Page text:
Here’s an infographic from moneyweb:


When I first looked this, I thought “Oh yes. Another ‘How Teens Can Become Millionaires‘ by saving just six annual deposits between the ages of 19 and 25…” And in case you haven’t read that, the spoiler alert is that I get very disparaging about the math.

The main problem in that post was this: most of us don’t know the difference between real returns and nominal returns. From what I can tell, we don’t even know that there is such a thing as a real return or a nominal return. We mostly just assume that interest is interest.

In reality though, there are two types of interest: real interest (actual return) and nominal interest (not-an-actual return).

“Nominal” interest pays no attention to what you can buy with your money – which makes it a bit meaningless, because the whole point of saving money is so that you can spend it one day in the future. But before you can even talk about ‘return’, you have to worry about inflation, which erodes it. So whenever we talk about earning returns, we’re actually conflating two goals:

  1. Preserving purchasing power (ie. the return must first earn enough to cover any inflation); and then
  2. Increasing capital (this is the real return).

If you’d like a formula:

Nominal Return = Preserving Purchasing Power + Increasing Purchasing Power


Nominal Interest = Inflation + Real Interest

Fortunately, the above example from Sygnia actually takes both those factors into account.

That is:

  1. Every year, the savings of Thandi and Harry are increased by inflation (most compound interest examples forget this!); and
  2. The ultimate goal is treated as the same (saving R52 million by retirement age), so the final purchasing power goal is the same for both.

I think that this is a really clever way of showing the differences here. You don’t have to worry too much about who has more at the end (which is difficult to conceptualise, because inflation affects things) – all that you’re worrying about is the saving path.

Some graphs

Here are their annual savings contributions, adjusted by inflation:

Screen Shot 2016-03-15 at 9.46.38 AM
Sorry – “John” should read “Harry”. Massive fail.

So by not saving for 15 years, Harry has to forgo a lot more purchasing power than Thandi in order to reach the same investment goal.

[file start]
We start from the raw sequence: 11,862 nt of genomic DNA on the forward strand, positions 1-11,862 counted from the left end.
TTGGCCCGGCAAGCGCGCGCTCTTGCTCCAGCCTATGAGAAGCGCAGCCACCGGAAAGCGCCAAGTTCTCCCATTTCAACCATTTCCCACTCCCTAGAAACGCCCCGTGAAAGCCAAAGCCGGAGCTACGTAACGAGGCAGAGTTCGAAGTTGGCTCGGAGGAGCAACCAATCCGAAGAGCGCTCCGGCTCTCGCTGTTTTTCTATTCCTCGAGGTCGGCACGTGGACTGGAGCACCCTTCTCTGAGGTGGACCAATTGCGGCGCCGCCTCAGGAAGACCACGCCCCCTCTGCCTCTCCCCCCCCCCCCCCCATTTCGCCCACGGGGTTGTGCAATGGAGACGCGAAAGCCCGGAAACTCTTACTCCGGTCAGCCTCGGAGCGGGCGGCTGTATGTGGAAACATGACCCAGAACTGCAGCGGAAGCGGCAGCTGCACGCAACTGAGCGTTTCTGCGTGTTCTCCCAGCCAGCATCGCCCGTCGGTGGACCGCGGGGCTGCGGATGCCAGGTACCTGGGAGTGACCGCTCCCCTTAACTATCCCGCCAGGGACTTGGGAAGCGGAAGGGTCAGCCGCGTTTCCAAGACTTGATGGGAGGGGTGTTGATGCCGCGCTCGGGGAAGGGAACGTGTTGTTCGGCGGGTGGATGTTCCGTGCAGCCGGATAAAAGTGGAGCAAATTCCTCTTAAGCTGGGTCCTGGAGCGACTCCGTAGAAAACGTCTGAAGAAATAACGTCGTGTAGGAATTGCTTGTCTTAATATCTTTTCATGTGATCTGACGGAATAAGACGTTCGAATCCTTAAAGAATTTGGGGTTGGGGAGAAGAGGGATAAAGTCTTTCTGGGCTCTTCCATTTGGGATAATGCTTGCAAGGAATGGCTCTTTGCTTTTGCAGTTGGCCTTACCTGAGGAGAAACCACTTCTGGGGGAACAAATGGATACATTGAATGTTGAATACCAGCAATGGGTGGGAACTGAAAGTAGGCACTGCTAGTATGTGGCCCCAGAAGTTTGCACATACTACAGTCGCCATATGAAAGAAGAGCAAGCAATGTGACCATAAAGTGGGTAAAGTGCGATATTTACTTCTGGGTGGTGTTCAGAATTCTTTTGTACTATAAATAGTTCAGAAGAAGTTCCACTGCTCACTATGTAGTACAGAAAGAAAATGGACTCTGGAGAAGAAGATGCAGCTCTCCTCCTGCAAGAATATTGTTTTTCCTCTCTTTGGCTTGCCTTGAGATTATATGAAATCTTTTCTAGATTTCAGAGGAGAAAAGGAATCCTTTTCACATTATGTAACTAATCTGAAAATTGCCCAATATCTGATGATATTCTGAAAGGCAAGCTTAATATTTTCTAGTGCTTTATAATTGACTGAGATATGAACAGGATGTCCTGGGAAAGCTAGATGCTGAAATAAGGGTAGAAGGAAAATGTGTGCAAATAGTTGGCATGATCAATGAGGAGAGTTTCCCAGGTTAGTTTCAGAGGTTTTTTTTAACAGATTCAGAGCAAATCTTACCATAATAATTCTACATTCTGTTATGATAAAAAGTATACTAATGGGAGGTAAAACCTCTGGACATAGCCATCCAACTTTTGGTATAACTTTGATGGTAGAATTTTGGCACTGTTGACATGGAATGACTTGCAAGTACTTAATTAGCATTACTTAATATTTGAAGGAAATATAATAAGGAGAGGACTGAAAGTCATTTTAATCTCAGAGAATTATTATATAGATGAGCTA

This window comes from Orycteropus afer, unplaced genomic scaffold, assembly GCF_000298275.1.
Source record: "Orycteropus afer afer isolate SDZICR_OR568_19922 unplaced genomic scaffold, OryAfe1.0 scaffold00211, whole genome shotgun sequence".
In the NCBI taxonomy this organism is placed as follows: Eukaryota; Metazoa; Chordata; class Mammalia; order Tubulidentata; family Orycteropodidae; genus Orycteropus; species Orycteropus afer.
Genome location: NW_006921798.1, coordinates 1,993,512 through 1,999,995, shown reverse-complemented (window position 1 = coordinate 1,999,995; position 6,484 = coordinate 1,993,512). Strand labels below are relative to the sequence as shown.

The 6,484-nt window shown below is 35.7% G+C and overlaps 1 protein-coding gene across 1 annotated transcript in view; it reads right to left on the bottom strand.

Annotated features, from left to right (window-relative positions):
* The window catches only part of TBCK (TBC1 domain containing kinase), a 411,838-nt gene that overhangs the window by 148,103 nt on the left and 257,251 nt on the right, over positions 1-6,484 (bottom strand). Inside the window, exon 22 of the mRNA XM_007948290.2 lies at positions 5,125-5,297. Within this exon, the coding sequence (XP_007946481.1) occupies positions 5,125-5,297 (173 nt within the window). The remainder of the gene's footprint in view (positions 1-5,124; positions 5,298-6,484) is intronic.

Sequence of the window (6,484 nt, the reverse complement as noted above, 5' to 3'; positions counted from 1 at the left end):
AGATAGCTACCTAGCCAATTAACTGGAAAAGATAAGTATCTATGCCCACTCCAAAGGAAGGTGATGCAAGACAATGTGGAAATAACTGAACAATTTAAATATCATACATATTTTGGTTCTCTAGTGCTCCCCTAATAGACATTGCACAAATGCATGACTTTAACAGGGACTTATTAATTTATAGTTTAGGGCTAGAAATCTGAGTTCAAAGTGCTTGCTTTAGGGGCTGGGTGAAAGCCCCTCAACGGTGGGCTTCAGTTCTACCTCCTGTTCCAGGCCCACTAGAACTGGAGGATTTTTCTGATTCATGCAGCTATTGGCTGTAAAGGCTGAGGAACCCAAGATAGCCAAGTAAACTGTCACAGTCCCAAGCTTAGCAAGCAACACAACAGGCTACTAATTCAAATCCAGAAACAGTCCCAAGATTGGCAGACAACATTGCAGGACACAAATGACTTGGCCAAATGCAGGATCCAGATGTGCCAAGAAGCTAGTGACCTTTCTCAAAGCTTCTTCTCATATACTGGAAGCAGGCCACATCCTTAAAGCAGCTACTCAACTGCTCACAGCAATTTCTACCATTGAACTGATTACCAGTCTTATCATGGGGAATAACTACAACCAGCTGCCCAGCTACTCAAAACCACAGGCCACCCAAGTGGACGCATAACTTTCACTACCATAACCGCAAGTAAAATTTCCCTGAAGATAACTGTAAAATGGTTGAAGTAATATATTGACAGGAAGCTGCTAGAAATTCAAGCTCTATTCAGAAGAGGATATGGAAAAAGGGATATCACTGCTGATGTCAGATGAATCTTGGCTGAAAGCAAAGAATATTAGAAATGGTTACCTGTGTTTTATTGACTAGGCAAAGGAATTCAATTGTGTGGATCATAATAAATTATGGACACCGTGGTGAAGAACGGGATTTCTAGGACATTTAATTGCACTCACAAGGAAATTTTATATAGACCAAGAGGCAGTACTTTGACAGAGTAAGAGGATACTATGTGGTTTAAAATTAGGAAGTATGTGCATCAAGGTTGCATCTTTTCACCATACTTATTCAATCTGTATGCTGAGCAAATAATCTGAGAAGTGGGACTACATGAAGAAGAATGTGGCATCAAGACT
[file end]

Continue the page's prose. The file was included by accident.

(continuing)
If you want to look at this cumulatively:

Screen Shot 2016-03-15 at 9.48.31 AM
And again, “John” should read “Harry”.

I realise that that may look more convincing than the earlier graph: because Harry has to save a lot more capital than Thandi did in order to make up the interest differential.

Then overall:

Screen Shot 2016-03-15 at 9.50.27 AM
And for the last time – “John” is actually “Harry”.

Meaning that, if you take two people who want to reach the same investment goal, then it’s more painful to catch up if you start further down the line.

A Qualitative Caveat

Even though I’m a believer in compound interest, I do have a caution here.

Let’s say that Harry and Thandi are both going to start saving today. Harry is still 40, Thandi is still 25 – but they’re both aiming to achieve equivalent purchasing power saving points by their respective retirements at age 65.

In that case, what would Harry’s equivalent saving have to be in the same year that Thandi saves her first R30k? Well, at the existing ratio, Harry would have to save just over two and a half times as much as Thandi, making his first annual saving contribution around R80k.

On a monthly basis then:

  • Thandi would have to save R2,500 per month; while
  • Harry would have to save around R6,700 per month.

For the most part, salaries at age 25 are pretty low relative to salaries at age 40.

And because of that, it may well turn out that the higher purchasing power sacrifice is easier to swallow at age 40 than the smaller sacrifice at age 25 – because the disposable income of a 40 year old is so much greater than the disposable income of a 25 year old.

My main point is: purchasing power comparisons have to take into account one’s quality of life. If saving at a younger age means that you have to forgo some of life’s pleasures, while saving more at an older age means that you get to save while continuing to have fun, then it seems clear to this hedonist which option is the better lifestyle alternative.

Just a thought.

Rolling Alpha posts about finance, economics, and sometimes stuff that is only quite loosely related. Follow me on Twitter @RollingAlpha, or like my page on Facebook at Or both.